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A Christmas Waltz for Linda, #2

A Christmas Waltz for Linda, #2

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Will they embrace the chance to rewrite their love story, or will the haunting shadows of the past keep them apart forever? Thirty-five years after breaking a youthful promise, famed actor Walt Kinkade returns to Huckleberry Falls, stirring long-buried emotions in Linda Jackson, a widow who thought she'd moved on. As Walt seeks redemption and Linda confronts her past, they both face a critical question: can a second chance at love heal old wounds, or will it reopen them?


Main Tropes

  • Second Chance Romance
  • Later in Life Romance
  • Redemption Romance


Will they embrace the chance to rewrite their love story, or will the haunting shadows of the past keep them apart forever?

Walt Kinkade left for acting school with a promise to love Linda forever. She never heard from him again. Thirty-five years later and a famed actor at a crossroads in his career, he’s back in Huckleberry Falls, hoping to heal and make amends. Though a widow now, he learns that Linda moved on long ago and found love again. Walt never did. Seeing Linda makes him want to do more than be friends, but why would she trust a man who ditched her and disappeared without a word?

Linda Jackson has everything she needs—great children and grandchildren who light up her life, and wonderful memories of over three decades with her late husband. But an old photograph of the lost love of her youth keeps popping up, reminding her of a time which nearly destroyed her.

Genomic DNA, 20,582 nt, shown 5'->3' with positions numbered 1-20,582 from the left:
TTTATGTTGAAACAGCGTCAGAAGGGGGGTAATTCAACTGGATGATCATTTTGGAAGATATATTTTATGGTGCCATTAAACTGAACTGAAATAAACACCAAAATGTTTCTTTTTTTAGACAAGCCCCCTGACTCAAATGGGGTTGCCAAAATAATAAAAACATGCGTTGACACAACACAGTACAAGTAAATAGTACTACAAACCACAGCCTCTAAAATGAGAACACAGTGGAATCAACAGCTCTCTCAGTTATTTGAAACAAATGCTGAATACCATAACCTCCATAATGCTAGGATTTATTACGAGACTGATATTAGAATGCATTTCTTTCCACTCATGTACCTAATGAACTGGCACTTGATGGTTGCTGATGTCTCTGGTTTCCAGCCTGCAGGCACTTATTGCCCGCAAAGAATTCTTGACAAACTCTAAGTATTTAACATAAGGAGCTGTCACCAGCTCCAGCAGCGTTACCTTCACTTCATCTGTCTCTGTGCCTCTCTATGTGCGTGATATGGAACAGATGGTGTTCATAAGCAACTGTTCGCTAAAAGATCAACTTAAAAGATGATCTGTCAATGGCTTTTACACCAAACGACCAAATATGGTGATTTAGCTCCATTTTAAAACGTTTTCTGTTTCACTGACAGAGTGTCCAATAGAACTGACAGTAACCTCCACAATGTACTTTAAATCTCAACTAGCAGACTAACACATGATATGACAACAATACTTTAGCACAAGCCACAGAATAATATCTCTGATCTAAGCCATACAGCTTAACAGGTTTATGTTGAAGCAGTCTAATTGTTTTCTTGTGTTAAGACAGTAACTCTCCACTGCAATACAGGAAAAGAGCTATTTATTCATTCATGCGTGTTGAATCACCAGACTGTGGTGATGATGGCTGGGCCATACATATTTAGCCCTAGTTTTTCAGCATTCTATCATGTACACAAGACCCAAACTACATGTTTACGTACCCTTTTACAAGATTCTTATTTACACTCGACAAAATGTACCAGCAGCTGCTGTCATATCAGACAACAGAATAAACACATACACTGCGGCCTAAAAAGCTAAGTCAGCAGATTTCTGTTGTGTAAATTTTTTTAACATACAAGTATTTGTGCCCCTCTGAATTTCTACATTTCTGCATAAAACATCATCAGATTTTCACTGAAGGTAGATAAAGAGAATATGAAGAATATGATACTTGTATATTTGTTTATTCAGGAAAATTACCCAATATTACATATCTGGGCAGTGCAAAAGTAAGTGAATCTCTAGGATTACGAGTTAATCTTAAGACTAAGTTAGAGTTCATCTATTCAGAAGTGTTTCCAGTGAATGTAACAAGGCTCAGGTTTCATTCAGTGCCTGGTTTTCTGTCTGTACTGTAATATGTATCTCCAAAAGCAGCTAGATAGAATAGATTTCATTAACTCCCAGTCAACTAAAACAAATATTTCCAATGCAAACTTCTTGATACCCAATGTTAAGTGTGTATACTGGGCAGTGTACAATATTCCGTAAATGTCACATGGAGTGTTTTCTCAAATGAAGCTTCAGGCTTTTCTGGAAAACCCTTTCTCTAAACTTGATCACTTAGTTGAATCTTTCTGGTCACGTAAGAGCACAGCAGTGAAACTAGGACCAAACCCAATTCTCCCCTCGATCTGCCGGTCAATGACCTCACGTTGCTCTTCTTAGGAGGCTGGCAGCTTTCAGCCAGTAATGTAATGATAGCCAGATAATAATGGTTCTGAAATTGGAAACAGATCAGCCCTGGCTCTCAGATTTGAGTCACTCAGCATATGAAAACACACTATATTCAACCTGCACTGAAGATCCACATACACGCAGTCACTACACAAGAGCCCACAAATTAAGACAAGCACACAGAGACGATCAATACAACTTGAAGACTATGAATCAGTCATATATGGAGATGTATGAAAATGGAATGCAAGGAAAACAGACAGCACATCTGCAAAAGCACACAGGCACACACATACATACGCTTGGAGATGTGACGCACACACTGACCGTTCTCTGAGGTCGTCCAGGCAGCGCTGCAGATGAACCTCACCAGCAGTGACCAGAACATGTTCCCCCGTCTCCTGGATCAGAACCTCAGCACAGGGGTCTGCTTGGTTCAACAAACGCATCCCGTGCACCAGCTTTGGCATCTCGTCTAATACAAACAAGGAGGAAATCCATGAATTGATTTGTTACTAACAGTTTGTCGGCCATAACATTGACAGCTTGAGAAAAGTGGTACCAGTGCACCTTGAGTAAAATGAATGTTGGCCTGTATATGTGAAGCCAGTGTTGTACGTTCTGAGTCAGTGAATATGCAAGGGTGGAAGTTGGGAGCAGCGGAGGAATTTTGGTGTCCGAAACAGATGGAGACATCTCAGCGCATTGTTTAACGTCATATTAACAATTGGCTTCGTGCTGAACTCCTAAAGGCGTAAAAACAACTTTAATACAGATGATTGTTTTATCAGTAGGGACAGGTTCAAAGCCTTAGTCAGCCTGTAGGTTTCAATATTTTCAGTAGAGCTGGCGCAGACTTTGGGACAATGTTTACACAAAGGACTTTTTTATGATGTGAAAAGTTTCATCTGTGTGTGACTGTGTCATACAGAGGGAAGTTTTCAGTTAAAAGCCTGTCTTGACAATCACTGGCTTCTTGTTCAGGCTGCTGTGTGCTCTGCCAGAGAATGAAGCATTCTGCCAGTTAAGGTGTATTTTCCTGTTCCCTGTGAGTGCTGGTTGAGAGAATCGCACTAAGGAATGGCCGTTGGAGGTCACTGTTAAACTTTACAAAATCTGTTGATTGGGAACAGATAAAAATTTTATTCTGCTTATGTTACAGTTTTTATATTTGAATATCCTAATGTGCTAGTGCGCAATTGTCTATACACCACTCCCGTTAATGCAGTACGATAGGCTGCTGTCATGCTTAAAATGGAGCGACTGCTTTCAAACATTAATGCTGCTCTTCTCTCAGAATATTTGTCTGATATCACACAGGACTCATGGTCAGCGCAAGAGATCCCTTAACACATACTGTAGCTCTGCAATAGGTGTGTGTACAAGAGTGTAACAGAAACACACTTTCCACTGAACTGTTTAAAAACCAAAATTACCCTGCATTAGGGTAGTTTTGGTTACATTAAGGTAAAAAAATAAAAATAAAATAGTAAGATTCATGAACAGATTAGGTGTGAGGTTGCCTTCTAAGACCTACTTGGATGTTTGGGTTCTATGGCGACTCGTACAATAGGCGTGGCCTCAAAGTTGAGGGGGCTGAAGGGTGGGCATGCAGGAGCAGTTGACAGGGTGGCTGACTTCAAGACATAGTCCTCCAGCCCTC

Then the man himself shows up as a guest at her married daughter’s home. Seeing Walt and learning the truth stirs something in Linda that she thought she’d never feel again. Does she dare give him a chance to break her heart a second time?

Intro Into Chapter One

“Oh, wow, Mom. This is beautiful. Who’s the guy you’re with?”

Merry held up the all-too-familiar photograph. Memories crashed into Linda, making the attic take on the remembered chill of December, even carrying a threat of snow. The room swayed, and she had to set down the box rather than risk dropping it.

Linda took the picture with a trembling hand. Staring at the excitement in her younger self’s face, she could almost hear their voices. Walter, after a separation of four months for college, had finally returned to Huckleberry Falls for the express purpose of taking her to the Christmas Ball.
* * *
“But I can’t leave the ball to go to the park dressed like this,” Linda told Walter as she spread her hands along the flow of the white chiffon dress she’d worked on for weeks just for the event. She looked up and met his delicious dark eyes, her brows arched.

“You’re so beautiful.”

Walter pulled her into the shadowed corner of the community center’s crowded ballroom. He wrapped her in his arms and nuzzled her neck, making goose bumps erupt along her arms and a shiver of delight run down her back. Oh, how she’d missed him this semester. Six more months and she would graduate from high school. Then she’d go to the University of Wyoming too, and they’d be together all the time.

“You have to come. I’ve got something special planned.” Walter glanced across the room to where his rich father was wheeling and dealing with his business cronies. “Besides, I don’t want to waltz with you around the rent.”

Linda hated when he called his dad that; it was so disrespectful, like his father wasn’t good for anything but paying the rent. But the man had never approved of his only son dating the daughter of a lowly rancher. It was so Neanderthal. But it still made Linda uncomfortable whenever Walter spoke of the man so discourteously.

“Please come, mon cœur.”

My heart. Hers melted at the endearment. How she’d missed hearing it. He’d started calling her that after he’d taken a trip to France last summer with his dad before Walter had headed for college. Now he was home again, but tonight was the last of his three days here. His father was dragging Walter to Colorado to ski over Christmas, despite having a home near one of the best ski resorts in the country. The only reason she was getting to see him at all was because he’d insisted on taking her to the ball.